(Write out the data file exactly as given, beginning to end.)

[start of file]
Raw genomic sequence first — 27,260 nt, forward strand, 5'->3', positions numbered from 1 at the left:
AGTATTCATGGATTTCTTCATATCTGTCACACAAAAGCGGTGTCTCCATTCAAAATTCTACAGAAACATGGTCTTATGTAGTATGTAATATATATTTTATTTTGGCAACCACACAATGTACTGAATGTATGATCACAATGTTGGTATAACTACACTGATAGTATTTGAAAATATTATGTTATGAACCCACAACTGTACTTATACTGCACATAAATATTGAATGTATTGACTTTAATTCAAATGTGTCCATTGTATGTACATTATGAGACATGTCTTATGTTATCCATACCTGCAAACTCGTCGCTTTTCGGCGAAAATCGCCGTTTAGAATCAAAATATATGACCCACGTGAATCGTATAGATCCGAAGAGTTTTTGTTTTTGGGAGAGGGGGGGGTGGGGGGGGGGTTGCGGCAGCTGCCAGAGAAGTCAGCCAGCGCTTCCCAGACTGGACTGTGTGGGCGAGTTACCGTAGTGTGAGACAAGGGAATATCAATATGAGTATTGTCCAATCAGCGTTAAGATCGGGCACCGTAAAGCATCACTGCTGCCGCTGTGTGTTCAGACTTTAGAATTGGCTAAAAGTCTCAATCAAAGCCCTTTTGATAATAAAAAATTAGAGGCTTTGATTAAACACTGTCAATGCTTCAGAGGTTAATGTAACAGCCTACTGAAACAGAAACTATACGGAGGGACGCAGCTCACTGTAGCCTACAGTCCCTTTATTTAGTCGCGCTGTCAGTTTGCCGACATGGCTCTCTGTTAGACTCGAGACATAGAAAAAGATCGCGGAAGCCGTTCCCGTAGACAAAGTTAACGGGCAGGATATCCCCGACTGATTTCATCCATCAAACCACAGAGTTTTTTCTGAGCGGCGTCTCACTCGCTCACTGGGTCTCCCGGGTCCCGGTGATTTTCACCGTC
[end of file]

Raw genomic sequence first — 27,260 nt, forward strand, 5'->3', positions numbered from 1 at the left:
AGTATTCATGGATTTCTTCATATCTGTCACACAAAAGCGGTGTCTCCATTCAAAATTCTACAGAAACATGGTCTTATGTAGTATGTAATATATATTTTATTTTGGCAACCACACAATGTACTGAATGTATGATCACAATGTTGGTATAACTACACTGATAGTATTTGAAAATATTATGTTATGAACCCACAACTGTACTTATACTGCACATAAATATTGAATGTATTGACTTTAATTCAAATGTGTCCATTGTATGTACATTATGAGACATGTCTTATGTTATCCATACCTGCAAACTCGTCGCTTTTCGGCGAAAATCGCCGTTTAGAATCAAAATATATGACCCACGTGAATCGTATAGATCCGAAGAGTTTTTGTTTTTGGGAGAGGGGGGGGTGGGGGGGGGGTTGCGGCAGCTGCCAGAGAAGTCAGCCAGCGCTTCCCAGACTGGACTGTGTGGGCGAGTTACCGTAGTGTGAGACAAGGGAATATCAATATGAGTATTGTCCAATCAGCGTTAAGATCGGGCACCGTAAAGCATCACTGCTGCCGCTGTGTGTTCAGACTTTAGAATTGGCTAAAAGTCTCAATCAAAGCCCTTTTGATAATAAAAAATTAGAGGCTTTGATTAAACACTGTCAATGCTTCAGAGGTTAATGTAACAGCCTACTGAAACAGAAACTATACGGAGGGACGCAGCTCACTGTAGCCTACAGTCCCTTTATTTAGTCGCGCTGTCAGTTTGCCGACATGGCTCTCTGTTAGACTCGAGACATAGAAAAAGATCGCGGAAGCCGTTCCCGTAGACAAAGTTAACGGGCAGGATATCCCCGACTGATTTCATCCATCAAACCACAGAGTTTTTTCTGAGCGGCGTCTCACTCGCTCACTGGGTCTCCCGGGTCCCGGTGATTTTCACCGTC